The use of datasets that combine patients’ clinical information with their genomic data are increasingly being used to understand the value of precision therapies in cancer. Recent studies have shown though that patients receive next-generation sequencing (NGS) at varying points in their cancer care, a phenomenon known as delayed entry, which can create survivorship bias by over-representing patients who live long enough to receive NGS. Researchers used the Flatiron Health-Foundation Medicine Clinico-Genomic Database to understand the impact of this type of bias by comparing overall survival (OS) of patients with non-small cell lung cancer regardless of their NGS testing status.
Why this matters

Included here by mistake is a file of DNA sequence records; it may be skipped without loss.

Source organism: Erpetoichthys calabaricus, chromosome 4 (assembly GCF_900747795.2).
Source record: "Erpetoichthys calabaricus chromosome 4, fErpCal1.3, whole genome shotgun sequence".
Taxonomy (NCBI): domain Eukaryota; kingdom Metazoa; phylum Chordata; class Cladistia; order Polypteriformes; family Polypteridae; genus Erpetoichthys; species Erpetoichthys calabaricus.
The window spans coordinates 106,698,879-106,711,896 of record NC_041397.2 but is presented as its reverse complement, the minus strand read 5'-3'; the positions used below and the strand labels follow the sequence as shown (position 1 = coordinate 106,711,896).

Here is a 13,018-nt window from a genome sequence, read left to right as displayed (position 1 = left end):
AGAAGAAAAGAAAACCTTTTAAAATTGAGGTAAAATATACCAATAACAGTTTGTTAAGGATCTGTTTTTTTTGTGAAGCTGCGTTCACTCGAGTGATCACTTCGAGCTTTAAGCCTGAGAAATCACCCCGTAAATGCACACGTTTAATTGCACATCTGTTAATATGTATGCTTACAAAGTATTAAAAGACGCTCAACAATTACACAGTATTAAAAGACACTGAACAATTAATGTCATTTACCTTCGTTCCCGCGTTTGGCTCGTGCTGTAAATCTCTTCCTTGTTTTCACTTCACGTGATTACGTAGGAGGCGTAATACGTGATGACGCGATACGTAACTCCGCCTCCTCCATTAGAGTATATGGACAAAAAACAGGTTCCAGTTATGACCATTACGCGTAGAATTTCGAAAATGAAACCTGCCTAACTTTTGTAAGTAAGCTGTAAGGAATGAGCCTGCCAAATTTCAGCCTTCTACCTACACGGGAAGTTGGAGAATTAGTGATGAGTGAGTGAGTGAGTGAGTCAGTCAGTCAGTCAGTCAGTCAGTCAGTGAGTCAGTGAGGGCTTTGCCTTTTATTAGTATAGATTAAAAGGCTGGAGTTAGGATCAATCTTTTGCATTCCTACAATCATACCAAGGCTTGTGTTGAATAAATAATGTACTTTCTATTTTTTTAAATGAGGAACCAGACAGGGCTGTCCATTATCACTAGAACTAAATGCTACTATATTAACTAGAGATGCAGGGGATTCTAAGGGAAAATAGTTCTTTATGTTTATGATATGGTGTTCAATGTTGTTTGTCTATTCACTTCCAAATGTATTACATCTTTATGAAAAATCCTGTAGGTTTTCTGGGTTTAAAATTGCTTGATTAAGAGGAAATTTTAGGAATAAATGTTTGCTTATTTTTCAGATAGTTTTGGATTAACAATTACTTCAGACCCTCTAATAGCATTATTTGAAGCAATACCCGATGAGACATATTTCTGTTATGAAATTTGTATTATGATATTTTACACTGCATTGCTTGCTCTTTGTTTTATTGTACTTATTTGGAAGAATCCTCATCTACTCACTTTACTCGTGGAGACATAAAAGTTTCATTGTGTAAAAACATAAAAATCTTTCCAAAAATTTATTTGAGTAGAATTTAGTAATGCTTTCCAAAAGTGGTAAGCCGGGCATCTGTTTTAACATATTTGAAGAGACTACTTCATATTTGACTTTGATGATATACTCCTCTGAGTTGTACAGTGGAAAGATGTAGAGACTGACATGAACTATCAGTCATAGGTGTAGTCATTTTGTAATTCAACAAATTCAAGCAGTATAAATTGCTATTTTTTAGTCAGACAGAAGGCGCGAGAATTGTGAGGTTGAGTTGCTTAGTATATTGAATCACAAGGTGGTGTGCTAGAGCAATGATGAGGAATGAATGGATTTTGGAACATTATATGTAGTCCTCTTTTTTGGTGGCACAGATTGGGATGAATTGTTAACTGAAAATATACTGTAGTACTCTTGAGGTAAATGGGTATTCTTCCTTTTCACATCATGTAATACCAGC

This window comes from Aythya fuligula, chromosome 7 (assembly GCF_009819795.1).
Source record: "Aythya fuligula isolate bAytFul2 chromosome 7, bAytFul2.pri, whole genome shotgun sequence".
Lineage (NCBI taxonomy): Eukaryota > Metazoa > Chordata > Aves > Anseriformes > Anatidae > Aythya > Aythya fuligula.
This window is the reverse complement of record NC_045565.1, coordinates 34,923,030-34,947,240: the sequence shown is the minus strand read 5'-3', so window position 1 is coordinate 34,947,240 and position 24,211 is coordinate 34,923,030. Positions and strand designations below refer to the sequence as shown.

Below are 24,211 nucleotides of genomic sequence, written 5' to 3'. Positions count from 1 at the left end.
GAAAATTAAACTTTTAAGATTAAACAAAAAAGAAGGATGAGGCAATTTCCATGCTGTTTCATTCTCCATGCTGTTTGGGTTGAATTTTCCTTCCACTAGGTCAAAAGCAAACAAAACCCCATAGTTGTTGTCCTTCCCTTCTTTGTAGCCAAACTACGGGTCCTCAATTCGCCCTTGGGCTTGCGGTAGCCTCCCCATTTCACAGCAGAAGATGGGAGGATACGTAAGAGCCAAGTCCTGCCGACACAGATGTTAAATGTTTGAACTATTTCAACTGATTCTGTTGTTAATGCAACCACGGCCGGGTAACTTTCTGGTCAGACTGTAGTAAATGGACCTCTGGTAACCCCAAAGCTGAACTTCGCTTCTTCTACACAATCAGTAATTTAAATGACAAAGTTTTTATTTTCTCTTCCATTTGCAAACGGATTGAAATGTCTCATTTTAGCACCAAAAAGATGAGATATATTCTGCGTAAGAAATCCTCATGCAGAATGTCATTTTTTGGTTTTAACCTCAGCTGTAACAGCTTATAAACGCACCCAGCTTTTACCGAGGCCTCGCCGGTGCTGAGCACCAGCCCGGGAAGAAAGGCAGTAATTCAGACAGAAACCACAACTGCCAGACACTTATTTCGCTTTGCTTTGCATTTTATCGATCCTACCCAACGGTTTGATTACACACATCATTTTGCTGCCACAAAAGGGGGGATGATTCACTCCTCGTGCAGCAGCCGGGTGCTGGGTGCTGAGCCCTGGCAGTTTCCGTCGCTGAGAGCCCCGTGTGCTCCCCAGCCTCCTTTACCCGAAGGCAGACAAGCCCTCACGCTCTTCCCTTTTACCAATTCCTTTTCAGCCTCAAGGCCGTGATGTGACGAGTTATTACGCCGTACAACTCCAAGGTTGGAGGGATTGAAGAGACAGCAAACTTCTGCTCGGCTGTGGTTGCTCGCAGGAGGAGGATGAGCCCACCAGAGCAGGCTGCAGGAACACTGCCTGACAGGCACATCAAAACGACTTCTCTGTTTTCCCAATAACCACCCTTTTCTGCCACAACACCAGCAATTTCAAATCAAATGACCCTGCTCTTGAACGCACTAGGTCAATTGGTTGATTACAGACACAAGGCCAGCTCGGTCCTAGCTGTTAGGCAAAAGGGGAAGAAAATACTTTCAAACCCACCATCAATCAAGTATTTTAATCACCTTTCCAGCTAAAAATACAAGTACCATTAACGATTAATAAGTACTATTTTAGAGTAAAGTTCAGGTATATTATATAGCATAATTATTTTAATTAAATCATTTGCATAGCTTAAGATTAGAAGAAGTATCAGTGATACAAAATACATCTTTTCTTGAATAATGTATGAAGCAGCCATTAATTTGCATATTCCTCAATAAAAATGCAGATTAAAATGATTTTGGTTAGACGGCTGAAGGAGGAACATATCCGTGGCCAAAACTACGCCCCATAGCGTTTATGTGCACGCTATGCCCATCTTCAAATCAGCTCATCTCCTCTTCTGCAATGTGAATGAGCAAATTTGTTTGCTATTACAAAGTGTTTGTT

As real-world data (RWD) comes of age, and is deployed for increasingly complex and consequential purposes (such as regulatory approvals), it is important to develop methodologies that measure up to the sophisticated analytical challenges in RWD-based research. Observational data where cohort eligibility criteria inherently cause delayed entry, such as genetic or genomic testing, may be particularly vulnerable to bias, which in turn, may diminish their perceived robustness. It is the responsibility of investigators to craft the analytical tools that overcome those issues, in order to move the RWD research field forward towards meeting its full potential.